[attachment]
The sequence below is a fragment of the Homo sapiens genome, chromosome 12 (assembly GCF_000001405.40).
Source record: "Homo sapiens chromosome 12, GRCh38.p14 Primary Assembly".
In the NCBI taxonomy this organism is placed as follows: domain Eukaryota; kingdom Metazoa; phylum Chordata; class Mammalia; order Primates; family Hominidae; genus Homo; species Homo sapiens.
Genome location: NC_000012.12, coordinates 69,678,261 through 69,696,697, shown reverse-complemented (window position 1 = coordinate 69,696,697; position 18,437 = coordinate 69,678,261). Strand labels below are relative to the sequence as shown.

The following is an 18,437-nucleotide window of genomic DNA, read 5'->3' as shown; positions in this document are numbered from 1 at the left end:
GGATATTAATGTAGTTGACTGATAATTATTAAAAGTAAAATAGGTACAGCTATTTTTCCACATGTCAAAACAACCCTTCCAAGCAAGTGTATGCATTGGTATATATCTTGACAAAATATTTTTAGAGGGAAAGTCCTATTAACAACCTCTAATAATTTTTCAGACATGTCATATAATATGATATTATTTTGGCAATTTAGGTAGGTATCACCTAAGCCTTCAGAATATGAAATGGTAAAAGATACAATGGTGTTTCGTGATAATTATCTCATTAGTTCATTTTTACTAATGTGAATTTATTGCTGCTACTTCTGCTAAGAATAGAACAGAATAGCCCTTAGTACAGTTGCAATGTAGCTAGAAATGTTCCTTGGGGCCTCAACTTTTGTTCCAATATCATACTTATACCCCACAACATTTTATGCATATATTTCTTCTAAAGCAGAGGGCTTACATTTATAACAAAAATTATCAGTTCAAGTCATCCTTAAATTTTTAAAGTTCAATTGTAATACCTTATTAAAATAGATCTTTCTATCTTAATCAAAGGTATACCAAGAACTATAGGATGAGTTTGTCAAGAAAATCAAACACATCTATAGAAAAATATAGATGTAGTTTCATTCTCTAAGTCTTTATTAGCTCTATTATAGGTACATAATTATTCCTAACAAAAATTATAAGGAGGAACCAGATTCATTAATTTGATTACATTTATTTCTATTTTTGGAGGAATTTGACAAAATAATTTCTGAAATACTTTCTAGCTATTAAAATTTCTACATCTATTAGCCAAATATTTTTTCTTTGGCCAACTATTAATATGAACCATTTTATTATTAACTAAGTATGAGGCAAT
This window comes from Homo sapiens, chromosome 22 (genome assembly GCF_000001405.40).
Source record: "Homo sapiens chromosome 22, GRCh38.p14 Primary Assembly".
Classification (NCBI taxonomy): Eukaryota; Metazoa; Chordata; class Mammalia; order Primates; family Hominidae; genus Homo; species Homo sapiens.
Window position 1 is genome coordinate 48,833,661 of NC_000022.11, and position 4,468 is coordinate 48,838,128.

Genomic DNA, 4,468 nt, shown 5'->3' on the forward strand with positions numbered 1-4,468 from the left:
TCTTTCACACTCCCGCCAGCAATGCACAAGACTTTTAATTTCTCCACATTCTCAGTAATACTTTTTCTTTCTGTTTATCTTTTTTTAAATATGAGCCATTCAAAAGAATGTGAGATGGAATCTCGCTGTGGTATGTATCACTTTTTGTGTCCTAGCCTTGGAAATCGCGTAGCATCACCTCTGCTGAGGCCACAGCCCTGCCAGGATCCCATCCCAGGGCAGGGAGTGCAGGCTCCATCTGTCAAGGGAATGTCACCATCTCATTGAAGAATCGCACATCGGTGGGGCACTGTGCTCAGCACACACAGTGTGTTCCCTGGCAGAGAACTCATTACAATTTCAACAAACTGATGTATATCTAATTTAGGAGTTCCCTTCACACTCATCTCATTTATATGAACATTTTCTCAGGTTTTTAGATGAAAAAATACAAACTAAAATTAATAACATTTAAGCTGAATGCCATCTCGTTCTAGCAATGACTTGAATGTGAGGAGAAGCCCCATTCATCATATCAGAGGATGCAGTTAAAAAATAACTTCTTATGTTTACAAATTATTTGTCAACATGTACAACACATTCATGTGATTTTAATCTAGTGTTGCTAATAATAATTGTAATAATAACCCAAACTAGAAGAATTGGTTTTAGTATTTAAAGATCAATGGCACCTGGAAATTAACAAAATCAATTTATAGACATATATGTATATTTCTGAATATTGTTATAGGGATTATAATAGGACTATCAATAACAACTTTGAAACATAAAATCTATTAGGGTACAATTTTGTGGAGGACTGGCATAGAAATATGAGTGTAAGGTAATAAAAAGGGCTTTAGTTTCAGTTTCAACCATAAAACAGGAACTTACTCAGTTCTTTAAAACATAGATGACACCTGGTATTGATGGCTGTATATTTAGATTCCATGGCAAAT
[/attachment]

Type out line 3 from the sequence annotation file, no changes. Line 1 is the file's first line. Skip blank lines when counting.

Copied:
In the NCBI taxonomy this organism is placed as follows: domain Eukaryota; kingdom Metazoa; phylum Chordata; class Mammalia; order Primates; family Hominidae; genus Homo; species Homo sapiens.